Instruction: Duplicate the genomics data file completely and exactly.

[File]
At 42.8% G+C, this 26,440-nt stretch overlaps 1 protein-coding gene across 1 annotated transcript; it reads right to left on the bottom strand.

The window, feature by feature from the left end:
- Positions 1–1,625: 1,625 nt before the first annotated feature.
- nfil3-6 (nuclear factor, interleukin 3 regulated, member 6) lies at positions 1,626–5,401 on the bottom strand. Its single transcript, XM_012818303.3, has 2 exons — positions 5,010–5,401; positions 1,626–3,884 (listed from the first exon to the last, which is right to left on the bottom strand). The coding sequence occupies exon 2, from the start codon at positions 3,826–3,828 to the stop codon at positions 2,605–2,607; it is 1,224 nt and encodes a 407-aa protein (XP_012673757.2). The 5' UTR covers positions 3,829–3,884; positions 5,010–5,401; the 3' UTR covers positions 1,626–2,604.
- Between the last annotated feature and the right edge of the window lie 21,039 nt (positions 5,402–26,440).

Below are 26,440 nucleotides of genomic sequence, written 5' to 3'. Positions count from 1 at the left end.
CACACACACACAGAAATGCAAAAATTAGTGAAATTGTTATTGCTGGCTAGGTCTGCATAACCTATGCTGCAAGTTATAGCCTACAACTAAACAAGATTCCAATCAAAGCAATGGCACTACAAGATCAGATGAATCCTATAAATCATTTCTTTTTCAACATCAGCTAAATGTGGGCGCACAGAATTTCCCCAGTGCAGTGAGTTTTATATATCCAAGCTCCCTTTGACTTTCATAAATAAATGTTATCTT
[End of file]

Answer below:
At 42.8% G+C, this 26,440-nt stretch overlaps 1 protein-coding gene across 1 annotated transcript; it reads right to left on the bottom strand.

The window, feature by feature from the left end:
- Positions 1–1,625: 1,625 nt before the first annotated feature.
- nfil3-6 (nuclear factor, interleukin 3 regulated, member 6) lies at positions 1,626–5,401 on the bottom strand. Its single transcript, XM_012818303.3, has 2 exons — positions 5,010–5,401; positions 1,626–3,884 (listed from the first exon to the last, which is right to left on the bottom strand). The coding sequence occupies exon 2, from the start codon at positions 3,826–3,828 to the stop codon at positions 2,605–2,607; it is 1,224 nt and encodes a 407-aa protein (XP_012673757.2). The 5' UTR covers positions 3,829–3,884; positions 5,010–5,401; the 3' UTR covers positions 1,626–2,604.
- Between the last annotated feature and the right edge of the window lie 21,039 nt (positions 5,402–26,440).

Below are 26,440 nucleotides of genomic sequence, written 5' to 3'. Positions count from 1 at the left end.
CACACACACACAGAAATGCAAAAATTAGTGAAATTGTTATTGCTGGCTAGGTCTGCATAACCTATGCTGCAAGTTATAGCCTACAACTAAACAAGATTCCAATCAAAGCAATGGCACTACAAGATCAGATGAATCCTATAAATCATTTCTTTTTCAACATCAGCTAAATGTGGGCGCACAGAATTTCCCCAGTGCAGTGAGTTTTATATATCCAAGCTCCCTTTGACTTTCATAAATAAATGTTATCTT